Music listeners today are exposed to so many more styles of music. Do you feel musicians should embrace that in the music?

Exactly, it’s so diverse now like the music industry and genres are changing it’s not just how it used to be where people like rock or people like rap, everybody likes everything now and everyone’s got all those streaming platforms. When I was a kid you liked a genre of music and you would go buy the record. You would end up being social with the people who had the same taste in music. Compared to now, if you are a young kid you can listen to anything, anywhere, whenever you want and I think it’s a great thing. It’s bringing genres together, creating great sounds, creating a new wave and it’s actually brilliant but I do feel like a lot of people in the industry are still thinking backwards and that’s just what’s going on right on. They should embrace it. It’s like Post Malone, he is an all-rounder, sonically he fits all different kinds of categories because there isn’t really a category. When you see him live, he’ll have a live band, he’s smashing it, he’ll give you that rock feel but he’ll also give you that hip-hop feel with a pop feel. He’ll go to new avenues because that’s what music is becoming and it should as well because you shouldn’t be boxed in. That’s why we’re really excited about our third record, we’re not boxed in to having to be what everyone would expect a band to be. Like you can still be a rock band and add other elements from other genres and evolve rock. Not saying it’s going to succeed but we are going to give it a fuckin’ good go! You gotta try and be revolutionary if you can and I believe we will be!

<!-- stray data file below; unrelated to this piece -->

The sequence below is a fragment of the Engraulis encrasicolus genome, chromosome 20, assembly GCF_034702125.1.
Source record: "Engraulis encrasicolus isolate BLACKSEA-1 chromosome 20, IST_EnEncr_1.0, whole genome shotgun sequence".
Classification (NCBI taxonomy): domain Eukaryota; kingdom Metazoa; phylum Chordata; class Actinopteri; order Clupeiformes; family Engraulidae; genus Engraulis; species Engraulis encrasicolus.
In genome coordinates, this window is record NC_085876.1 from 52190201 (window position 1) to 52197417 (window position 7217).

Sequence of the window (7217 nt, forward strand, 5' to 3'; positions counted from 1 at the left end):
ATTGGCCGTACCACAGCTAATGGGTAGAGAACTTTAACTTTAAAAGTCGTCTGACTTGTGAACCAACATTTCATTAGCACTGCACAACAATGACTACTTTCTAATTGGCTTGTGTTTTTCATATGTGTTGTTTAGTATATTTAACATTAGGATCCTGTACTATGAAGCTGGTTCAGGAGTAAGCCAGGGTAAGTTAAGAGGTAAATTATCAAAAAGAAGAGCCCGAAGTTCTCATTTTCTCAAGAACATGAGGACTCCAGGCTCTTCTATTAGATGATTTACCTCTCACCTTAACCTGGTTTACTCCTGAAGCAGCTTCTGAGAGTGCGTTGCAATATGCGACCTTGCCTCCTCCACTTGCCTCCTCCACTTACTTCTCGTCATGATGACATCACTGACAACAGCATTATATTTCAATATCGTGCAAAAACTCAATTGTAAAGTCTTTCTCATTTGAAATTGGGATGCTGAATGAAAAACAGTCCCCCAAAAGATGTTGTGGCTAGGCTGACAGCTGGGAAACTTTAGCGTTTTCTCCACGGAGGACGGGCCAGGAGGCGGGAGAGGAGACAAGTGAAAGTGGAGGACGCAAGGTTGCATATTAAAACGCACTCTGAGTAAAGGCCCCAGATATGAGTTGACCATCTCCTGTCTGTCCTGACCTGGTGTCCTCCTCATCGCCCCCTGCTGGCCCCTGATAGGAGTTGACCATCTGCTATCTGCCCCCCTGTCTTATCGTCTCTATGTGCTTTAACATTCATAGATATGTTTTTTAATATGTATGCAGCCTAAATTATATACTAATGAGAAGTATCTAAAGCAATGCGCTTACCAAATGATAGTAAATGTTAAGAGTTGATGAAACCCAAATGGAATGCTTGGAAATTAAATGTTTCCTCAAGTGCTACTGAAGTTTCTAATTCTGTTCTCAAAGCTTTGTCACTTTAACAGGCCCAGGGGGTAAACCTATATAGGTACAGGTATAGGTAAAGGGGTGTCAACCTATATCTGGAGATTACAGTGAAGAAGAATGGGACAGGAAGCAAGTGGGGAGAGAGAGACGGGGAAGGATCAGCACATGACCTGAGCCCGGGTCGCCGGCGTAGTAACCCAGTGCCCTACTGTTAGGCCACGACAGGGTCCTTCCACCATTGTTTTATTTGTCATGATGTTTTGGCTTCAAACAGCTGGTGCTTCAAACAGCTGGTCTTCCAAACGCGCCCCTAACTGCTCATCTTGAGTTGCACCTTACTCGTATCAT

ryan potter

Your critics call you a self-made social media or identikit indie band. How do you respond?